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Madrid’s ban on polluting vehicles cuts traffic by nearly 32 percent in some areas

Madrid’s ban on polluting vehicles cuts traffic by nearly 32 percent in some areas


And it should save lives in the process

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Last Friday, Madrid’s tough new vehicle emissions controls went into effect, resulting in a drop in traffic by nearly 32 percent in some parts of the city, reports El País. The new rules impose strict restrictions on which vehicles can enter an area of just under two square miles in the city’s downtown. The plan, known as Madrid Central, is an attempt to lower the city’s nitrogen dioxide levels, which have exceeded European limits since 2010 and are thought to cause around 3,000 premature deaths per year, according to one study.

The exact drop in traffic varied between different areas in the zone. One area, San Bernardo, saw a modest reduction of just over 5 percent, while Gran Vía saw the highest reduction of 31.8 percent. Although Reuters reports that traffic continues to be heavy around the perimeter of the zone, El País claims that even there, traffic levels were down by between 1 and 2 percent. The lack of congestion also had benefits for public transport, with bus speeds on one highway increasing by 14 percent.

Air pollution is Europe’s “biggest environmental risk”

The exact vehicles affected by the ban vary depending on their fuel type, year of manufacture, and how they’re used. Petrol and diesel cars registered before 2000 and 2006, respectively, will be restricted, while hybrid vehicles will be allowed to enter the area and park for a maximum of two hours. However, residents living in the controlled area will not be affected by the ban. Petrol and diesel taxis will continued to be allowed in the area until 2022. Electric cars, which produce no emissions, driven by non-residents will also be allowed to freely enter the area. The new rules are expected to impact around 20 percent of the vehicles that currently enter the city center.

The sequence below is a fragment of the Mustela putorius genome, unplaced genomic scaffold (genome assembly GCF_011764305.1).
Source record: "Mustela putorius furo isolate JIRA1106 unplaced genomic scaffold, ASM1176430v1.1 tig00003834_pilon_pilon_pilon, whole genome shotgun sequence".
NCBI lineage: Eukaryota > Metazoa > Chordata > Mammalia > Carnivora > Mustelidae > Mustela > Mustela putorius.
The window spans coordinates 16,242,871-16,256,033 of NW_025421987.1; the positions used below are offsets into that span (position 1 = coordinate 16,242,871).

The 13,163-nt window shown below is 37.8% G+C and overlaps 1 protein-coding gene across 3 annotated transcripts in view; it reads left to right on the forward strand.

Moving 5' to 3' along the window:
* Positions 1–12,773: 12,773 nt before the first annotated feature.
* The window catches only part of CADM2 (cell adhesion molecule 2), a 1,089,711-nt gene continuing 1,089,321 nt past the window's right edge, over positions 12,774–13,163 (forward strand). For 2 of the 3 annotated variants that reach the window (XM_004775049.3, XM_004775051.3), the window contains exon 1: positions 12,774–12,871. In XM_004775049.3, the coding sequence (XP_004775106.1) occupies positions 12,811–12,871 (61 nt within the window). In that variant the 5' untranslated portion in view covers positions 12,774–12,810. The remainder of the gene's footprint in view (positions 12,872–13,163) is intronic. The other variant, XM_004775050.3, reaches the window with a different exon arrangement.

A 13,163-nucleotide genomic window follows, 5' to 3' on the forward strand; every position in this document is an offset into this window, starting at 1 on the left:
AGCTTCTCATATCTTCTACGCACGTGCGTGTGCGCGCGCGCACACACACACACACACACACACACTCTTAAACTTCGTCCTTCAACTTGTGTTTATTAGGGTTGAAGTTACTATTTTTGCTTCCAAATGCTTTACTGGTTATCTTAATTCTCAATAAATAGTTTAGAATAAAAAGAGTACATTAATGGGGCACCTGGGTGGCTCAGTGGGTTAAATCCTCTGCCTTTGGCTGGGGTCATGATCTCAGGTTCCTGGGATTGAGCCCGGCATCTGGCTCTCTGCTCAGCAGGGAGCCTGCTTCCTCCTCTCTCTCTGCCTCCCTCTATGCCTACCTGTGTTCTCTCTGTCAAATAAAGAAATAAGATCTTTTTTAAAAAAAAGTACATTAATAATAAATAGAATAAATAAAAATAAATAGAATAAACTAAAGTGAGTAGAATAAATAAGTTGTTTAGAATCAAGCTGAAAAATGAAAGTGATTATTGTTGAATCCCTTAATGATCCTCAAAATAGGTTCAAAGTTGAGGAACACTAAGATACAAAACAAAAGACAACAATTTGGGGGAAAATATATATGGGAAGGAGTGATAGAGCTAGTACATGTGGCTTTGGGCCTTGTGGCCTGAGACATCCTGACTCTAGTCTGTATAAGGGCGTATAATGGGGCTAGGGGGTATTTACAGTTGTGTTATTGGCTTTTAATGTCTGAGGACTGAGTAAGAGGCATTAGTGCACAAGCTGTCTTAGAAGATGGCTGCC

Madrid’s plan has been criticized by political opponents and industry representatives who argue that people drive older, more polluting vehicles because they can’t afford to upgrade, and the new rules unfairly penalize lower-income drivers. The president of the Association of Self-employed Lorry Drivers Antonio Villaverde said that the city could experience supply shortages as lorry drivers struggle to purchase new compliant vehicles. Exceptions for residents may also limit the ban’s effectiveness. The opposition conservative Popular Party plans to challenge the new rules in court.

Madrid is not the only European city to explore the use of vehicle bans in the wake of air pollution being called the “biggest environmental risk” to public health in Europe. Athens and Paris will both ban diesel cars from city streets by 2025, while the latter also wants its streets to be filled with only electric cars by 2030. In 2019, London will introduce an “Ultra Low Emissions Zone” that will see most petrol cars produced before 2005 banned along with most diesel cars produced before 2015.